Tag Archives: TTRPG

Off the Tabletop and on to the Screen

The cover of Tal'Dorei Campaign Setting by Matthew Mercer

So for my last post, I wrote about TTRPG-inspired books and linked to a few rulebooks to help burgeoning GMs or players get started. What I only did once, and didn’t point out, was a link to a System Reference Document, or SRD. That was the Pathfinder link; there’s also a Pathfinder 2nd edition SRD, a D&D 5th Edition SRD, a Gumshoe SRD, and many others. These documents exist so that companies and GMs can create new adventures for existing systems or branch off these systems to develop their own games, as Pathfinder did from D&D 3.5e. They’re also an excellent place for Players and GMs to learn the rules of a game, and if all you can get hold of is a campaign book from our collection or you want to create your own adventure, these are a great, free place to start. They don’t contain all of your options and won’t have trademarked creatures in them, but they have enough to run a campaign or create a character; I know this first-hand.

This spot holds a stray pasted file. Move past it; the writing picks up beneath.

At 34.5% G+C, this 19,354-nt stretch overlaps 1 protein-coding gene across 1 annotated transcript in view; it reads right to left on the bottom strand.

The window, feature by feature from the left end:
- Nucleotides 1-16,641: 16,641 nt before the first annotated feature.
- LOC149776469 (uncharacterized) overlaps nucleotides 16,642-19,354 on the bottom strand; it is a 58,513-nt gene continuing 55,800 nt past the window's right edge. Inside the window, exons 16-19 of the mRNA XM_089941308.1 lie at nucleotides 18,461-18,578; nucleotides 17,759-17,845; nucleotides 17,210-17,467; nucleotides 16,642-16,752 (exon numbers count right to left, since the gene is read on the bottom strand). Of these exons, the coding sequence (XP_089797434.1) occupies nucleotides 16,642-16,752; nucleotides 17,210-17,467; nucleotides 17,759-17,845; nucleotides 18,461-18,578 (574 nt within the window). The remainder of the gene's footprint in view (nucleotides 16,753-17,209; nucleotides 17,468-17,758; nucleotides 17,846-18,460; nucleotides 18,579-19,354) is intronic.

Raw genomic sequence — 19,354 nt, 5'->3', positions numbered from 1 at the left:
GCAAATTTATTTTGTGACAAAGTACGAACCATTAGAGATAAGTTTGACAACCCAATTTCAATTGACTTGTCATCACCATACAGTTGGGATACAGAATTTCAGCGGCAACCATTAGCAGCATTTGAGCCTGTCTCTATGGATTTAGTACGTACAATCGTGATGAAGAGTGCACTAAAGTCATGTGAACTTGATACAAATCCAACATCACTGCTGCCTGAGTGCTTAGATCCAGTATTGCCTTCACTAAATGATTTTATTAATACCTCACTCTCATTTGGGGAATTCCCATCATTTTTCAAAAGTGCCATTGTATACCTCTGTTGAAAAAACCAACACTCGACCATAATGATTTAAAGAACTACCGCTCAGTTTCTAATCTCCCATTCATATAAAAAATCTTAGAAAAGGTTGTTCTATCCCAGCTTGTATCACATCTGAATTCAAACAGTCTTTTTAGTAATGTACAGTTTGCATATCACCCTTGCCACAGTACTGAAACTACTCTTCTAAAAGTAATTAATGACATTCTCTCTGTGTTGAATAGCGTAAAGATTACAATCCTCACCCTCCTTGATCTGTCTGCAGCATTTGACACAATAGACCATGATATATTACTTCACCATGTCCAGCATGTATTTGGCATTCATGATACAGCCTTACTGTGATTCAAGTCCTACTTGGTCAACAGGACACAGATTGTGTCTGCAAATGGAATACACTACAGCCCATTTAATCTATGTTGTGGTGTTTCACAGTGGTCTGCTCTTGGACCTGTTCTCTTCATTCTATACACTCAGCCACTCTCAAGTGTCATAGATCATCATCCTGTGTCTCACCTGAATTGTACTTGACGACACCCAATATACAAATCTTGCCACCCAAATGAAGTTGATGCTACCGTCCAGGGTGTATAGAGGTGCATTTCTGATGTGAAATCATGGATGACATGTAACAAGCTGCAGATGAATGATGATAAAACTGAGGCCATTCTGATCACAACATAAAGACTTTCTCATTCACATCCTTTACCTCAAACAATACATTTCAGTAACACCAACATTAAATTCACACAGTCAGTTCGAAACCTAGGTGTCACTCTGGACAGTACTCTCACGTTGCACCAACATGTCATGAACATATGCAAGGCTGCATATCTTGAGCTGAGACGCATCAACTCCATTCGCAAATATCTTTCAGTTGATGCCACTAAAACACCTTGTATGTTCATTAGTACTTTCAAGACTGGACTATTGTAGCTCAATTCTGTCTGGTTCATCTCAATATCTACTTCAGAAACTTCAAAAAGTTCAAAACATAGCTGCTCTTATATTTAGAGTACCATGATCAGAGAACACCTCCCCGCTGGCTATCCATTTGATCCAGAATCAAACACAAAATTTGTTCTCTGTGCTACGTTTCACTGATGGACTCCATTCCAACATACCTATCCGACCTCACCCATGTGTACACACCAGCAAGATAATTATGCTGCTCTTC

Continue reading

Tabletop Worlds and the Books They Spawn

The Cover of The Dungeons and Dragons Dungeon Master's Guide

I’m not sure if I’ve mentioned that I’m both a Game Master1 (GM) and a player of Tabletop Role Playing Games (TTRPG), specifically Dungeons & Dragons 5th edition (D&D) and Pathfinder 1st edition. But there’s a whole plethora of TTRPGs out there that aren’t D&D2, such as Shadowrun, Powered by the Apocalypse, Vampire the Masquerade, Deadlands, Honey Heist, Call of Cthulhu, and so so many more3.

I could go into excruciating detail on how each of these systems differs. I could wax poetic about how shared experiences at the table help form lasting friendships away from it. I could regale you with tales of the shenanigans that my library D&D group is getting up to trying to solve a murder mystery/stop a devilish pact4 while being entirely too chaotic for their own good5. Ask in the comments if you want some details, and I’ll see if the party is willing to share.

Continue reading